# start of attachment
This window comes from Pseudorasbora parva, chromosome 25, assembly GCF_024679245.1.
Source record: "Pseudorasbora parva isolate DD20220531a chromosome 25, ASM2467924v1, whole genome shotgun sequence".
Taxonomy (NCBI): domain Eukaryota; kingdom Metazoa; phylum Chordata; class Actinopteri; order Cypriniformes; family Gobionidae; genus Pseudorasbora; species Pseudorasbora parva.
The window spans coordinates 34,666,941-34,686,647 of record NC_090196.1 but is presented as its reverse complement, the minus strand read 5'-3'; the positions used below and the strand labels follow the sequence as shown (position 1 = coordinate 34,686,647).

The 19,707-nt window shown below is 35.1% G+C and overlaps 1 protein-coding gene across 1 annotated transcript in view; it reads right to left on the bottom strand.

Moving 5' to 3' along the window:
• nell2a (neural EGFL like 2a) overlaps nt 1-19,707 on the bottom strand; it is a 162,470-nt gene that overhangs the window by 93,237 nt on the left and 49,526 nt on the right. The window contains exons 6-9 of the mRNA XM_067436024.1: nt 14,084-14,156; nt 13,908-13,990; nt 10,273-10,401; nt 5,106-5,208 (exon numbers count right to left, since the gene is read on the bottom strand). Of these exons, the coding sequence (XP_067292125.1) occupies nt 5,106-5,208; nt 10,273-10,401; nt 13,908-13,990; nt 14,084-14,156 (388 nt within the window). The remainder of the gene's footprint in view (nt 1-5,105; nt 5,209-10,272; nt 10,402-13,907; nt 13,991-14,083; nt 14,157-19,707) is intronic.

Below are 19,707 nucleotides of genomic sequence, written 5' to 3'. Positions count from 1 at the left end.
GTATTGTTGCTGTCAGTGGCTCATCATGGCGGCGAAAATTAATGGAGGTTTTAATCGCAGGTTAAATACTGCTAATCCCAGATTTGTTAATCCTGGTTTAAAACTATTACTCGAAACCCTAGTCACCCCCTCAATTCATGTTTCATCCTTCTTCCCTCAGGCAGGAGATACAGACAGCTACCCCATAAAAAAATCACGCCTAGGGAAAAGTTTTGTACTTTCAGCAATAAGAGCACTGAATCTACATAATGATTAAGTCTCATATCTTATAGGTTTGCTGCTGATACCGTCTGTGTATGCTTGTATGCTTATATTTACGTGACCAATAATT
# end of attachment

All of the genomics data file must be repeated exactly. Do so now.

This window comes from Pseudorasbora parva, chromosome 25, assembly GCF_024679245.1.
Source record: "Pseudorasbora parva isolate DD20220531a chromosome 25, ASM2467924v1, whole genome shotgun sequence".
Taxonomy (NCBI): domain Eukaryota; kingdom Metazoa; phylum Chordata; class Actinopteri; order Cypriniformes; family Gobionidae; genus Pseudorasbora; species Pseudorasbora parva.
The window spans coordinates 34,666,941-34,686,647 of record NC_090196.1 but is presented as its reverse complement, the minus strand read 5'-3'; the positions used below and the strand labels follow the sequence as shown (position 1 = coordinate 34,686,647).

The 19,707-nt window shown below is 35.1% G+C and overlaps 1 protein-coding gene across 1 annotated transcript in view; it reads right to left on the bottom strand.

Moving 5' to 3' along the window:
• nell2a (neural EGFL like 2a) overlaps nt 1-19,707 on the bottom strand; it is a 162,470-nt gene that overhangs the window by 93,237 nt on the left and 49,526 nt on the right. The window contains exons 6-9 of the mRNA XM_067436024.1: nt 14,084-14,156; nt 13,908-13,990; nt 10,273-10,401; nt 5,106-5,208 (exon numbers count right to left, since the gene is read on the bottom strand). Of these exons, the coding sequence (XP_067292125.1) occupies nt 5,106-5,208; nt 10,273-10,401; nt 13,908-13,990; nt 14,084-14,156 (388 nt within the window). The remainder of the gene's footprint in view (nt 1-5,105; nt 5,209-10,272; nt 10,402-13,907; nt 13,991-14,083; nt 14,157-19,707) is intronic.

Below are 19,707 nucleotides of genomic sequence, written 5' to 3'. Positions count from 1 at the left end.
GTATTGTTGCTGTCAGTGGCTCATCATGGCGGCGAAAATTAATGGAGGTTTTAATCGCAGGTTAAATACTGCTAATCCCAGATTTGTTAATCCTGGTTTAAAACTATTACTCGAAACCCTAGTCACCCCCTCAATTCATGTTTCATCCTTCTTCCCTCAGGCAGGAGATACAGACAGCTACCCCATAAAAAAATCACGCCTAGGGAAAAGTTTTGTACTTTCAGCAATAAGAGCACTGAATCTACATAATGATTAAGTCTCATATCTTATAGGTTTGCTGCTGATACCGTCTGTGTATGCTTGTATGCTTATATTTACGTGACCAATAATT